Days ticked by — I had the QSL on ‘watch’ status on my eBay account, and as I do for any QSL of high value, I also had it on automatic bid status. For this piece of SWBC history, my maximum bid was very high, something I rarely do unless the item has extreme historic or collectors significance.
I envisioned furious bidding for this Biafra verification, but in the end only four bids were recorded. I won the QSL at what I consider to be a very low price ($81) considering its rarity.
The “Undiscovered QSL of Radio Biafra”, as Jerry calls it in his new article, now resides with me here in Maryland. Unless/until another of its kind emerges somewhere on the QSL market, it has to be considered the only one of its kind in the world.
As for the question of whether this previously “undiscovered” QSL is genuine, Jerry notes the similarities between the Roth QSL letter from 1969, and the one sent to James G. Moffitt, who he notes was active as a DX’er in the days when Radio Biafra existed.
“. . .what about the common date, and date-time-frequency details, in the two veries? If the reports had arrived in Biafra at roughly the same time, it would not be unusual for the replies to be prepared on the same day. As to the common date-time-frequency details, perhaps whoever typed the letters thought these references were standard boilerplate rather than information that was to be tailored to the specific listener. Certainly the frequency could be expected to be the same. The common date of reception is harder to explain, but it is not difficult to see how the almost inevitable difference in dates of reception could have been overlooked. QSLers know that verifications can be wrong in their details, misdated, even sent to the wrong listener. As for the different fonts, and for Alan’s letter being light in appearance and Moffitt’s dark, perhaps the typist changed typewriters because one was running out of ink. We will likely never know for sure, but I think the Moffitt verie (which sold on eBay for $81) is genuine. In any event, the story reminds us how, in every endeavor, even shortwave listening, today’s connected world can cast new light on old events and turn longstanding certainties into question marks.”
I am quite happy with having acquired what surely is one of the rarest of SWBC QSLs. It has been added to a collection that, in addition to my own QSLs that I carefully kept over the years, includes other unique cards, including one from ZOE Tristan da Cunha and the station at the former Portuguese Macao.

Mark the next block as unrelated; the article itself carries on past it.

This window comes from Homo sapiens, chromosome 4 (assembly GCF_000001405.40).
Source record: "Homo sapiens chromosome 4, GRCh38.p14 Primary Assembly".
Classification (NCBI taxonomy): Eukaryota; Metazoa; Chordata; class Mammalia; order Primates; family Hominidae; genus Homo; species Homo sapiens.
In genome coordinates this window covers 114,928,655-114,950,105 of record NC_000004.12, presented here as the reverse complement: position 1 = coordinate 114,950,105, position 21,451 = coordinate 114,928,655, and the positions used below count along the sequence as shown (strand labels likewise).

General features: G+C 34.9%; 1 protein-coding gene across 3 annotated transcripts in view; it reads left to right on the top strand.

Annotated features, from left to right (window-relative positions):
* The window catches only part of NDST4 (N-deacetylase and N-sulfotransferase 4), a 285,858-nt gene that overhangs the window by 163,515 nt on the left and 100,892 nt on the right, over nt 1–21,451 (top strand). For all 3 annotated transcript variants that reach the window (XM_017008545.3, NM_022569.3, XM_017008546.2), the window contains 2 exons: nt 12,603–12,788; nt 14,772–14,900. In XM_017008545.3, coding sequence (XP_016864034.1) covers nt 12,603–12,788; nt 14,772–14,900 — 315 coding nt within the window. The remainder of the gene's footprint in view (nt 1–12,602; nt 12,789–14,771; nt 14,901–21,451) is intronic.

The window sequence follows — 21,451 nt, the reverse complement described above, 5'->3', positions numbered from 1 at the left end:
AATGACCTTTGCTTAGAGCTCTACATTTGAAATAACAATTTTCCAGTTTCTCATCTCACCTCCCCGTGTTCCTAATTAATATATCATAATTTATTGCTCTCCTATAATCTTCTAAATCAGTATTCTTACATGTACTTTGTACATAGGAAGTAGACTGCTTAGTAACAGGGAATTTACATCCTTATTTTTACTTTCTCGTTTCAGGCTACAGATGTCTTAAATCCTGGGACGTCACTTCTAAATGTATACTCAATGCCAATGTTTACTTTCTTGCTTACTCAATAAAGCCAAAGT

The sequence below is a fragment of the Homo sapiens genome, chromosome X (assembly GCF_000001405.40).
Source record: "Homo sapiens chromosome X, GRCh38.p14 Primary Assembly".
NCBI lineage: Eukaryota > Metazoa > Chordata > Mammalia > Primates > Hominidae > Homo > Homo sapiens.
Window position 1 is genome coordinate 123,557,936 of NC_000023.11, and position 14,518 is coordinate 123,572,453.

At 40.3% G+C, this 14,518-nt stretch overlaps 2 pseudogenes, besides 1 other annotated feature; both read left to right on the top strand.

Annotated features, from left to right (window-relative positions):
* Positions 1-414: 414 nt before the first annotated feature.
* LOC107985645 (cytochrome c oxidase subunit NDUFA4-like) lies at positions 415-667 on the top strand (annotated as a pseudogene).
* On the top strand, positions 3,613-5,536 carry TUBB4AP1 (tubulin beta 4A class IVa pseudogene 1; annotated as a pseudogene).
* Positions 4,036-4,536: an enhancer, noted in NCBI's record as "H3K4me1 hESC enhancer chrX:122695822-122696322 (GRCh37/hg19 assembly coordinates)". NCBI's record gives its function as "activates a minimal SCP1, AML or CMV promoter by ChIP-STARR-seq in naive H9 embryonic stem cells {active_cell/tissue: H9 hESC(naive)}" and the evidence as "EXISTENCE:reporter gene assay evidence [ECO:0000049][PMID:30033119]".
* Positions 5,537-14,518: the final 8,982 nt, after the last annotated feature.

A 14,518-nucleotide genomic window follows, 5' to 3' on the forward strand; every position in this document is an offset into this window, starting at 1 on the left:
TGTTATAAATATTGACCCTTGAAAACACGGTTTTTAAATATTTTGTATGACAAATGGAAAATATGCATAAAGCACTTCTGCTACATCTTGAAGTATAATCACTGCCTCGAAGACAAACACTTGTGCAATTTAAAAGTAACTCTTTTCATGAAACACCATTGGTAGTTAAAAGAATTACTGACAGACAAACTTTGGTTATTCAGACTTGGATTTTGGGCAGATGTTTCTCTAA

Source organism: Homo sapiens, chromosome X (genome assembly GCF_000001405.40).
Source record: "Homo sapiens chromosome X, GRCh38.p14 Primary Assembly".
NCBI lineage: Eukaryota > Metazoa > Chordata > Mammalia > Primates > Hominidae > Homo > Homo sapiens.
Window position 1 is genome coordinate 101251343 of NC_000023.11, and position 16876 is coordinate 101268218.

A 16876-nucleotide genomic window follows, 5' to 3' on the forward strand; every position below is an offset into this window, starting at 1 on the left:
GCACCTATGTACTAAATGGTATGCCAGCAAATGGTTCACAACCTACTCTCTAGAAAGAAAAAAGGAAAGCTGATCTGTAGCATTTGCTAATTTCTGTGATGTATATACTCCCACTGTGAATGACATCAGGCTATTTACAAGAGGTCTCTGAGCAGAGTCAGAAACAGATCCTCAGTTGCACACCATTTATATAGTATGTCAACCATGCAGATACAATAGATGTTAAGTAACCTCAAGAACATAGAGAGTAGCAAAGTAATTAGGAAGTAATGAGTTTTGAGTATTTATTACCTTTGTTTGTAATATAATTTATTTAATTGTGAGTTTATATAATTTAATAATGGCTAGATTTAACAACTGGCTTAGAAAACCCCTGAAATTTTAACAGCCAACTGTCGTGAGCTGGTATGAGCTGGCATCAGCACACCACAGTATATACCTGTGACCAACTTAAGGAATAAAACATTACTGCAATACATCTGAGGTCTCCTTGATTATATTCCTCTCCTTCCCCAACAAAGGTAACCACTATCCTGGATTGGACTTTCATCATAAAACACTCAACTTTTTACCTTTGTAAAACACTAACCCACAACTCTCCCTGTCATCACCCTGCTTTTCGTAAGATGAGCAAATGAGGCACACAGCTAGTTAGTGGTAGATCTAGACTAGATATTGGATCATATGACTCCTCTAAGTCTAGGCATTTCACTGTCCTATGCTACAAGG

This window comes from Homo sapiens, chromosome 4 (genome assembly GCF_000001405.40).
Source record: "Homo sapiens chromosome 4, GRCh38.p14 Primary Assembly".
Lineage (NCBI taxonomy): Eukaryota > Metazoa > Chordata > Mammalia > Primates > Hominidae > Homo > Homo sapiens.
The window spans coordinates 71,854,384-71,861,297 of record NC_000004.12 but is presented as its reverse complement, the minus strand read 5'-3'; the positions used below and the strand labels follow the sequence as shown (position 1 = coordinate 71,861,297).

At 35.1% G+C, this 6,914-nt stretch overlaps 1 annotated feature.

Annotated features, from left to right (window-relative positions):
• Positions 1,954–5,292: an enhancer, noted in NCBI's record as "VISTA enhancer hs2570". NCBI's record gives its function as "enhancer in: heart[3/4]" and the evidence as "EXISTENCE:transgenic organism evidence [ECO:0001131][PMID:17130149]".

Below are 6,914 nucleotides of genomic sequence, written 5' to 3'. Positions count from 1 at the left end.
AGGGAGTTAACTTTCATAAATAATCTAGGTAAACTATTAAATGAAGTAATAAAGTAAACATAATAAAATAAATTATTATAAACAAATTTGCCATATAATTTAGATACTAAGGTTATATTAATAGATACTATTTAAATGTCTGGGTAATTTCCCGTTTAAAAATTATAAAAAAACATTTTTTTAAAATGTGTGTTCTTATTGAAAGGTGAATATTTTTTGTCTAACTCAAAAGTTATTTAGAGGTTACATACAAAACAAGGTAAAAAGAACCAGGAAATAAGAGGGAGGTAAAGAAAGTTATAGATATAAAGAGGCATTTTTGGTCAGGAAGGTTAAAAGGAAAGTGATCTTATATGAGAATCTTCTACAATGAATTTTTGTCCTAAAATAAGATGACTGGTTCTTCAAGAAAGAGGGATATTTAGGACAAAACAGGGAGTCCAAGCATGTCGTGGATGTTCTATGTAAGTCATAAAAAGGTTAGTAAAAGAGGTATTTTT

Amazing story, Dan! It pleases me to no end to know that someone who values our shortwave radio history–and does a proper job archiving it–has acquired this amazing piece. I especially appreciate the time that you and Jerry Berg put into sharing the history of the Voice of Biafra with the shortwave listening and DXing communities. Thank you!
Readers: As Dan suggests, I strongly encourage you to check out Jerry’s website, On The Shortwaves. It’s a deep treasure trove of radio history.
Last week, I received a tip from SWLing Post contributor, Dan Robinson: Radio Biafra, a new clandestine station, was audible on 15,560 kHz via the Universite Twente Web SDR.
Despite miserable propagation conditions, I tuned my receiver to 15,560 kHz and was surprised to hear a weak signal from Radio Biafra, here in North Carolina. I recorded a few minutes before conditions changed and Biafra’s signal began to fade.
This was the first time I had logged Radio Biafra, so I was amazed to have copy clear enough to understand.
Radio Biafra also known as Voice of Biafra, is a radio station that was originally founded by the government of the Republic of Biafra but is currently operated by Mazi Nnamdi Kanu. Believed to have had its first transmission before the Nigeria-Biafra war, the radio station was instrumental in the broadcast of speeches and propaganda by Chukwuemeka Odumegwu Ojukwu to the people of the Republic of Biafra.
[…]Radio Biafra currently transmits via the internet and shortwave broadcast targeted majorly around Eastern Nigeria. Radio Biafra claims to be broadcasting the ideology of Biafra –”Freedom of the Biafra people”.
[…]Radio Biafra has been met with mixed reactions. While some critics have criticized the station for “inciting war” through its programmes and “preaching hate messages” against Nigeria which it refers to as a “zoo”, an editor for Sahara Reporters wrote in defence of the radio station after he compared Radio Biafra with the British Broadcasting Corporation Hausa service.
On 14 July 2015, it was reported in the media that the radio station had been jammed because it did not have a broadcast license from the Nigerian Broadcasting Commission. However, the radio station in a swift reaction labelled such claims as “lies” and went on to release its new frequency details to the public.